Herpes Simplex Eye Infections

Herpes Simplex Virus is a very common virus that affects the skin, mucus, nervous system and eye. There are two types of the virus: Type I is the same type that produces herpes and can also affect the eye, and type II is transmitted through sexual contact and rarely causes eye problems.

Almost all children are exposed to the type I of herpes simplex virus during childhood. Primary infection is mild and usually causes sore throat or ulcer in the mouth and heals on its own. The virus usually remains dormant, hiding inside the nerve cells of the face, and is activated under certain conditions such as fever, stress, sunlight, hormonal changes, heat, stroke, and even the use of certain medications. If the virus recurs again, it may affect the eye that usually involves the eyelid (blepharitis), conjunctiva (conjunctivitis) and cornea (keratitis). Keratitis (corneal inflammation) is usually the first symptom of the disease and often affects the corneal surface. If the infection spreads to the deeper layers of the cornea, the risk of remaining the scar site on the cornea will increase. In some people, uveitis may also occur and rarely affect the retina.

What Are the Symptoms of Herpes Simplex Eye Infection?

• Pain in effected area

• Redness of the eye - mostly around the cornea

• Tearing

• Light sensitivity

• Reduced vision

• It usually affects one eye.

How Is Herpetic Eye Infection Diagnosed?

This infection can be diagnosed by using a slit lamp. Your ophthalmologist may use eye drops for more accurate diagnosis. In herpetic eye infections, there are usually multiple small branching dendritic ulcers on the surface of the cornea, which are not round and have no certain limitations, but they are like trees with many branches [like the schematic view of the dendritic corneal ulcer in people with herpetic keratitis].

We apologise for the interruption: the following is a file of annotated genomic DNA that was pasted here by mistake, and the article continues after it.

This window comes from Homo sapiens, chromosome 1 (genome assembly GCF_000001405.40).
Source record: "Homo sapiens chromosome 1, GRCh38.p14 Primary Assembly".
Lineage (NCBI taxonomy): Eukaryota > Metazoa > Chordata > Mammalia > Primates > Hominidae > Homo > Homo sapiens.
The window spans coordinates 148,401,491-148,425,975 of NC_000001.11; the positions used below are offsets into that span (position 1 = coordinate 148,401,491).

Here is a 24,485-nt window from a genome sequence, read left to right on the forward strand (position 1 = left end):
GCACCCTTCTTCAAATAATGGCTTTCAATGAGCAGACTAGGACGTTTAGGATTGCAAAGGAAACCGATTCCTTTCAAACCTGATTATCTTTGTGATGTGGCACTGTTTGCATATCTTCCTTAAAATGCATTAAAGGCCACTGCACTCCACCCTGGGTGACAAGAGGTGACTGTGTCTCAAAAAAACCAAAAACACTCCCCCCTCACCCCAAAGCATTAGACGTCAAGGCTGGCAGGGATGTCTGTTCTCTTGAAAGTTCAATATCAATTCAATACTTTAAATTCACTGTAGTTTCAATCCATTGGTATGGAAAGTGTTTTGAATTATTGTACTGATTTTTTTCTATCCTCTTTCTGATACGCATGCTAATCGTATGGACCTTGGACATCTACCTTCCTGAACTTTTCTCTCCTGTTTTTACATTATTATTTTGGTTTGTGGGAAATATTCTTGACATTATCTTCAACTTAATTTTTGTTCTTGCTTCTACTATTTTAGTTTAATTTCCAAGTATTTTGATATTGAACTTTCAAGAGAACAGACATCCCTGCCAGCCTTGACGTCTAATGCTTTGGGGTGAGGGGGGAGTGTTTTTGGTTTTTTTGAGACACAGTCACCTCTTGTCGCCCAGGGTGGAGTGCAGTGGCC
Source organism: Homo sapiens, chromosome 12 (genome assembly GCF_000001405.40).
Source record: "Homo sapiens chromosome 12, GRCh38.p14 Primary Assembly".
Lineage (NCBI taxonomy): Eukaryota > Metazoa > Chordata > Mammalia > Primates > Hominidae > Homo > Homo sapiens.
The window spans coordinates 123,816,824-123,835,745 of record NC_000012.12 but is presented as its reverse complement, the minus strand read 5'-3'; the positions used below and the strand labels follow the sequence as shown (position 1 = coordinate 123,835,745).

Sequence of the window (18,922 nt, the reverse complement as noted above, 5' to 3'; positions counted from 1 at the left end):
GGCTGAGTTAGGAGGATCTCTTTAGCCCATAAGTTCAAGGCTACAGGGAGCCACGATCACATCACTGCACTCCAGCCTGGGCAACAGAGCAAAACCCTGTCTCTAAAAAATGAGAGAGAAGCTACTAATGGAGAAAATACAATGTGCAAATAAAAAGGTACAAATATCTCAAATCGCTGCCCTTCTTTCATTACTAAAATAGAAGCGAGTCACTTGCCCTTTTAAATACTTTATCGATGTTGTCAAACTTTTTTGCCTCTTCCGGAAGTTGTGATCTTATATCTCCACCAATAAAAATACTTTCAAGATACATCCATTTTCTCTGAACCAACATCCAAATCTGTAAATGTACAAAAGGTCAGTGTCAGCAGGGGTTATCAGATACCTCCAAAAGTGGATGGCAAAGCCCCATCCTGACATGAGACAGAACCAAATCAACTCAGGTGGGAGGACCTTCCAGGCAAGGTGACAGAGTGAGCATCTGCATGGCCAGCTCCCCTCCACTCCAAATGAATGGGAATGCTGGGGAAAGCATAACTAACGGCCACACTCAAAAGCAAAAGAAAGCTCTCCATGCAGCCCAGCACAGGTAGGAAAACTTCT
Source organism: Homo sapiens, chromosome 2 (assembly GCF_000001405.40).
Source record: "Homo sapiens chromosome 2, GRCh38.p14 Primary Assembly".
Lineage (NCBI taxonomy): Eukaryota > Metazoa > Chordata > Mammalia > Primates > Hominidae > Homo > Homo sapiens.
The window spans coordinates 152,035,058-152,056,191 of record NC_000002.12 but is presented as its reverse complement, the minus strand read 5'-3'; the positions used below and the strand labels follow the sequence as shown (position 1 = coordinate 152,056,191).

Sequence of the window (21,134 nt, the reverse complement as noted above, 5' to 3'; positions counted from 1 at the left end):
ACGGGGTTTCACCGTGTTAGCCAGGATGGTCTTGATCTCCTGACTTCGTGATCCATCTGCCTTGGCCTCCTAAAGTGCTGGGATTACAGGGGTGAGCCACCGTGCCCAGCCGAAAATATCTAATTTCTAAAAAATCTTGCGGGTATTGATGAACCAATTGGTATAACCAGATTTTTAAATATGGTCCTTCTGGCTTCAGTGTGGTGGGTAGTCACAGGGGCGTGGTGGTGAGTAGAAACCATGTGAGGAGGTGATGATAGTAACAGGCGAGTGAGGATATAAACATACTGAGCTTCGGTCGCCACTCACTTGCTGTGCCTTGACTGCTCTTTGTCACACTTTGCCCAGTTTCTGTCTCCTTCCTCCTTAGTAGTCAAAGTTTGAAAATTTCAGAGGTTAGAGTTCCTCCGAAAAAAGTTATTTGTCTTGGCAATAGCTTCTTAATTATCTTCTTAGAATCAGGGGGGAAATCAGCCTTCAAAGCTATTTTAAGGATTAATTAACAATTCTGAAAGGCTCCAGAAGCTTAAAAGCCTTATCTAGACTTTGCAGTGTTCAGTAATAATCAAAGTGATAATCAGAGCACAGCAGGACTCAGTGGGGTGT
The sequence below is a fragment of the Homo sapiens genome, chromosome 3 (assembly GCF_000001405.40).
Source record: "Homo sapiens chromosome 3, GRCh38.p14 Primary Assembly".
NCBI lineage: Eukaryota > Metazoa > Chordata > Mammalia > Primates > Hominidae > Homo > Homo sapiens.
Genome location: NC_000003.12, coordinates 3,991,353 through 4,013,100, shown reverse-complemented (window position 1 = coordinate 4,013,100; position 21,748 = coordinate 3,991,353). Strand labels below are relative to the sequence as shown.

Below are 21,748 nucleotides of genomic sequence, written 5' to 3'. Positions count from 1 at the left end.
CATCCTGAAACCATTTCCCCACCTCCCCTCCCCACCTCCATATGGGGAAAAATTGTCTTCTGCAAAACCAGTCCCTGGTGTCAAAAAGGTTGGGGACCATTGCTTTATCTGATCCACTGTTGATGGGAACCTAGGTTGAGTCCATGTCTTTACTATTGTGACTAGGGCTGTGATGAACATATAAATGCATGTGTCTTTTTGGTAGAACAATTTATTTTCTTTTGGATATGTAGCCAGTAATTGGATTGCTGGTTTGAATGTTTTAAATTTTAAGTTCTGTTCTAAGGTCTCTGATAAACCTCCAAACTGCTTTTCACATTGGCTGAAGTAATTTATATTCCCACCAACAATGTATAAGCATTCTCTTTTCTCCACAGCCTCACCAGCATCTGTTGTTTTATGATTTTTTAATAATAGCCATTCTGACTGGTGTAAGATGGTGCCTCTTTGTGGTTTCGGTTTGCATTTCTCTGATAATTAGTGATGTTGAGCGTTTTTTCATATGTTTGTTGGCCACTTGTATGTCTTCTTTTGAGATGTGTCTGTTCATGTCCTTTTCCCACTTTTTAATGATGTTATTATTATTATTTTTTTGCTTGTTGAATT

How Is Herpetic Eye Infection Treated?

Treatment of this disease depends on its severity. The first eye infection caused by this virus is usually treated with eye drops and ointments, and sometimes oral antiviral drugs. Your ophthalmologist may wipe away infected cells from the cornea with a dry, cotton-tipped applicator. In people who experience recurrent episodes of herpes infections, the cornea, which is a transparent tissue, becomes cloudy. In this situation the patients may require corneal transplants to improve their vision and eliminate remaining corneal scars. If the infection affects the deeper layers of the cornea, your ophthalmologist may also prescribe corticosteroid drops (corticosteroids) that reduce inflammation, in addition to the above medications. Remember that corticosteroids should be prescribed by your ophthalmologist and should be used according to your ophthalmologist’s instruction, otherwise serious eye injuries will occur.

What Are Some Measures to Prevent Recurrences of Herpetic Eye Infections?

If it is likely to recur herpetic eye infections (once a year or more), your ophthalmologist usually recommends taking two antiviral pills daily for oral administration. Some people say that being exposed to sunlight causes the recurrence of the disease, so it is recommended to wear sunglasses.